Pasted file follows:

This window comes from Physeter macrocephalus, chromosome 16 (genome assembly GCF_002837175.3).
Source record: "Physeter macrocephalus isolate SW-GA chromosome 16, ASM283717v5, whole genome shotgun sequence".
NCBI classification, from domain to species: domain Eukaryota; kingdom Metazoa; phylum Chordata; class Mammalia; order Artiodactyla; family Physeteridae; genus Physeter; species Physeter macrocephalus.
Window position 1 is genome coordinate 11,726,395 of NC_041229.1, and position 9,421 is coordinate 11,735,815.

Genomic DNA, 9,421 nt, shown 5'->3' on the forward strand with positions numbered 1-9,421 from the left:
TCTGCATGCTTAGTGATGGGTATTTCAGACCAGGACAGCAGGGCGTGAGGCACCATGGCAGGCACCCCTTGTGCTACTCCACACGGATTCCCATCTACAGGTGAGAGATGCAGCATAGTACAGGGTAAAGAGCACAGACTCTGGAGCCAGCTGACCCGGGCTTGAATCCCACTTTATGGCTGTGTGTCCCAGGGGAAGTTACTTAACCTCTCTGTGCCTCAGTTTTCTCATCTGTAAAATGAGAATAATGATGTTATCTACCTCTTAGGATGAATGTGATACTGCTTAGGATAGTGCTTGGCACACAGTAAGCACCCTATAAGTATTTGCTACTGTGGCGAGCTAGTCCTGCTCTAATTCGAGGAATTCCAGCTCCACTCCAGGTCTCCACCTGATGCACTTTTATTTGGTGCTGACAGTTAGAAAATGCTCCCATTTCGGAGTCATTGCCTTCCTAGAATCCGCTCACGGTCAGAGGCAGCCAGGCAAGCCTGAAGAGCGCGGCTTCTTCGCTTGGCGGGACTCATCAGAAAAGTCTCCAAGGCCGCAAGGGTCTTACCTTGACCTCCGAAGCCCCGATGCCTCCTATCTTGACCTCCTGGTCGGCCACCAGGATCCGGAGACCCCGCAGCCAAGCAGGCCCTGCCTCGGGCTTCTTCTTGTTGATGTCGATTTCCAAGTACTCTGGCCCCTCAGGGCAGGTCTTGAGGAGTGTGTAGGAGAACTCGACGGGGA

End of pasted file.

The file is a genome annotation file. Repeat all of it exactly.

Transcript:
This window comes from Physeter macrocephalus, chromosome 16 (genome assembly GCF_002837175.3).
Source record: "Physeter macrocephalus isolate SW-GA chromosome 16, ASM283717v5, whole genome shotgun sequence".
NCBI classification, from domain to species: domain Eukaryota; kingdom Metazoa; phylum Chordata; class Mammalia; order Artiodactyla; family Physeteridae; genus Physeter; species Physeter macrocephalus.
Window position 1 is genome coordinate 11,726,395 of NC_041229.1, and position 9,421 is coordinate 11,735,815.

Genomic DNA, 9,421 nt, shown 5'->3' on the forward strand with positions numbered 1-9,421 from the left:
TCTGCATGCTTAGTGATGGGTATTTCAGACCAGGACAGCAGGGCGTGAGGCACCATGGCAGGCACCCCTTGTGCTACTCCACACGGATTCCCATCTACAGGTGAGAGATGCAGCATAGTACAGGGTAAAGAGCACAGACTCTGGAGCCAGCTGACCCGGGCTTGAATCCCACTTTATGGCTGTGTGTCCCAGGGGAAGTTACTTAACCTCTCTGTGCCTCAGTTTTCTCATCTGTAAAATGAGAATAATGATGTTATCTACCTCTTAGGATGAATGTGATACTGCTTAGGATAGTGCTTGGCACACAGTAAGCACCCTATAAGTATTTGCTACTGTGGCGAGCTAGTCCTGCTCTAATTCGAGGAATTCCAGCTCCACTCCAGGTCTCCACCTGATGCACTTTTATTTGGTGCTGACAGTTAGAAAATGCTCCCATTTCGGAGTCATTGCCTTCCTAGAATCCGCTCACGGTCAGAGGCAGCCAGGCAAGCCTGAAGAGCGCGGCTTCTTCGCTTGGCGGGACTCATCAGAAAAGTCTCCAAGGCCGCAAGGGTCTTACCTTGACCTCCGAAGCCCCGATGCCTCCTATCTTGACCTCCTGGTCGGCCACCAGGATCCGGAGACCCCGCAGCCAAGCAGGCCCTGCCTCGGGCTTCTTCTTGTTGATGTCGATTTCCAAGTACTCTGGCCCCTCAGGGCAGGTCTTGAGGAGTGTGTAGGAGAACTCGACGGGGA